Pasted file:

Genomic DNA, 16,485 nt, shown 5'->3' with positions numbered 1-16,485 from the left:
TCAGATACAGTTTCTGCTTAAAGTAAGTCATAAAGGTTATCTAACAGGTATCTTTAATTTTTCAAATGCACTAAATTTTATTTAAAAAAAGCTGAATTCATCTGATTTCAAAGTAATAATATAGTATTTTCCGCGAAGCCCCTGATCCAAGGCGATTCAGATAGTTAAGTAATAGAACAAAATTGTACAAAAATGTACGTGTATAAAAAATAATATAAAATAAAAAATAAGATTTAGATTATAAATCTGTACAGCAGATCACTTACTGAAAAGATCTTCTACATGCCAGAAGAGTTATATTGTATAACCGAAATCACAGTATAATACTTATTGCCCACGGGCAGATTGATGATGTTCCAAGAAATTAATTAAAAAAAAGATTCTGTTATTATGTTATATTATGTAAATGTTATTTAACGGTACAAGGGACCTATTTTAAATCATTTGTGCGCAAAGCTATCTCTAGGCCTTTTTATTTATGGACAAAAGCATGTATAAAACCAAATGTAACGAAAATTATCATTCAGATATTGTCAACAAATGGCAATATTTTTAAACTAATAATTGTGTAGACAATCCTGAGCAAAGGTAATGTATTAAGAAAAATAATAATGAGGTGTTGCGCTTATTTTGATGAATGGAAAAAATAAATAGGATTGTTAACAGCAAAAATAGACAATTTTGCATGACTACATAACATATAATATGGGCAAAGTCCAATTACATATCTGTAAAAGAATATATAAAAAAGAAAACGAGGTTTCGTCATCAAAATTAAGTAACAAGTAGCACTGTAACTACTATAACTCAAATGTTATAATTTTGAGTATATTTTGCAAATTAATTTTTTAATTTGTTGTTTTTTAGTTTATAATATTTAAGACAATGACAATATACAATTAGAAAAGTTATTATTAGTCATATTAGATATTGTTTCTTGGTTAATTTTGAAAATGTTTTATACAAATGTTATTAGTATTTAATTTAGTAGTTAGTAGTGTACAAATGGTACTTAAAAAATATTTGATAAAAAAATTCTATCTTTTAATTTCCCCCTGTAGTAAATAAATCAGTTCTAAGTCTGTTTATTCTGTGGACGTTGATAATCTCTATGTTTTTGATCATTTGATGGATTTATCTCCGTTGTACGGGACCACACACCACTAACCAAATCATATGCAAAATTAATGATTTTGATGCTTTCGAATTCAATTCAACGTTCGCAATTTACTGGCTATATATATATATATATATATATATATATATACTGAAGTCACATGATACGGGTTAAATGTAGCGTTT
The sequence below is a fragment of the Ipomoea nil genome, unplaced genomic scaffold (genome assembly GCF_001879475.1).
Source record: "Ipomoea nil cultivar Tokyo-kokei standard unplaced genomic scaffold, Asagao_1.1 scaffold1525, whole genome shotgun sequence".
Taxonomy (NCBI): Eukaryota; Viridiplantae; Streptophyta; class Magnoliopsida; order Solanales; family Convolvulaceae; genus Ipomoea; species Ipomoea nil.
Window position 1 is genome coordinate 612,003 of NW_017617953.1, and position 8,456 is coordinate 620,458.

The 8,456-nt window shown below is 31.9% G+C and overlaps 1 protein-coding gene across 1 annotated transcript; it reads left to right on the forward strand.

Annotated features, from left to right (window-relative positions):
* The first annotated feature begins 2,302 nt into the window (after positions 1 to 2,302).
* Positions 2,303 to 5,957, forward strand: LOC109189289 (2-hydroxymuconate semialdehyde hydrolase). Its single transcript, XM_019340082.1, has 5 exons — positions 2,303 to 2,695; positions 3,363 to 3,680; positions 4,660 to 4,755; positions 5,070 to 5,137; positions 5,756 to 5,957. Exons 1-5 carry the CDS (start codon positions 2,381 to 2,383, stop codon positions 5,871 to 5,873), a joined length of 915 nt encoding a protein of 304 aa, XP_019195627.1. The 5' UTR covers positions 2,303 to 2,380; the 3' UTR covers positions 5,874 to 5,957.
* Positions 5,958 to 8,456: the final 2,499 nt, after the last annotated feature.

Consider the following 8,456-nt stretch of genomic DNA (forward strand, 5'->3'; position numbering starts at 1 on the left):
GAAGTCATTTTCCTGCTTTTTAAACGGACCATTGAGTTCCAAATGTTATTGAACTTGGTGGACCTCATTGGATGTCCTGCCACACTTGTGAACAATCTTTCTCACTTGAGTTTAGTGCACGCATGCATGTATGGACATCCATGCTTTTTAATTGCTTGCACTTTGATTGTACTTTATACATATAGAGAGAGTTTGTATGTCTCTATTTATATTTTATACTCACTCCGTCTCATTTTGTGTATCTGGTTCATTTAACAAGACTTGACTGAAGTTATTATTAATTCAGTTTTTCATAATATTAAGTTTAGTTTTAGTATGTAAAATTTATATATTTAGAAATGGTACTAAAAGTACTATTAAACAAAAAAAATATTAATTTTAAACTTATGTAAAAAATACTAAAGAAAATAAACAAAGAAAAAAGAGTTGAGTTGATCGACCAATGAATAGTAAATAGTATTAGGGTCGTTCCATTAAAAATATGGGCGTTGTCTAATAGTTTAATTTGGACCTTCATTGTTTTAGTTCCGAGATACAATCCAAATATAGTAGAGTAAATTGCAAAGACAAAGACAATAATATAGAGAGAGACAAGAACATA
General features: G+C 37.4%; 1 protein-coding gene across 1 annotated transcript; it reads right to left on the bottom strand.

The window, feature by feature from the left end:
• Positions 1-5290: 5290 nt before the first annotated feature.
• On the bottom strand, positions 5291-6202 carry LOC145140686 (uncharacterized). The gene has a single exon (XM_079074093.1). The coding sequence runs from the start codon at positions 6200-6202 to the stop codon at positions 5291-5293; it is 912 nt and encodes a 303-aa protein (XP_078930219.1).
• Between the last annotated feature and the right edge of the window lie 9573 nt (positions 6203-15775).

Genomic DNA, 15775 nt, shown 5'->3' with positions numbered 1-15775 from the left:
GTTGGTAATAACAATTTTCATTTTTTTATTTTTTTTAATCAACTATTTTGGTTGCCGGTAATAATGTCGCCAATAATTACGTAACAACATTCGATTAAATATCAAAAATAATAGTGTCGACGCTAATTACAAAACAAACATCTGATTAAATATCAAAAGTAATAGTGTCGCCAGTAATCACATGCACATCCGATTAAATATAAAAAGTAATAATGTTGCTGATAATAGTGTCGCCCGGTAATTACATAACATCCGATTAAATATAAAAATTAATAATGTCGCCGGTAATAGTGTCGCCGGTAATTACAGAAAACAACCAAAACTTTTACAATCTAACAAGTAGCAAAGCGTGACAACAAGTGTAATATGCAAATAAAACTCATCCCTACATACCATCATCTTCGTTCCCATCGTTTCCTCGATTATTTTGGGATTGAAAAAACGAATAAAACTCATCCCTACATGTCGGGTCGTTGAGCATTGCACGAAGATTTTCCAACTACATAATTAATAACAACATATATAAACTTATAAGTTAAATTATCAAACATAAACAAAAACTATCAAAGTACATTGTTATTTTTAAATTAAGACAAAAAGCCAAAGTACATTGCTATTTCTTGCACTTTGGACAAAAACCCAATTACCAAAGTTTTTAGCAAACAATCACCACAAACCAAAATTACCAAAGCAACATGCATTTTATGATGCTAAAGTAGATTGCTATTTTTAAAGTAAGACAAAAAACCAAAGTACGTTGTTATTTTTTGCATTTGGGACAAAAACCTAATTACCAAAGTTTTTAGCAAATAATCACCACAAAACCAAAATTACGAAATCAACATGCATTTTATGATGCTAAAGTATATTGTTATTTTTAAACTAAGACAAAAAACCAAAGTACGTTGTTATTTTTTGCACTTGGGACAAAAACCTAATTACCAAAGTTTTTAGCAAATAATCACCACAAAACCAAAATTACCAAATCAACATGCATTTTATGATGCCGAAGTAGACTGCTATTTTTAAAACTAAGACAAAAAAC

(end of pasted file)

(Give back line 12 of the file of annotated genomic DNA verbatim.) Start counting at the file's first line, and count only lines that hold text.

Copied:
Consider the following 8,456-nt stretch of genomic DNA (forward strand, 5'->3'; position numbering starts at 1 on the left):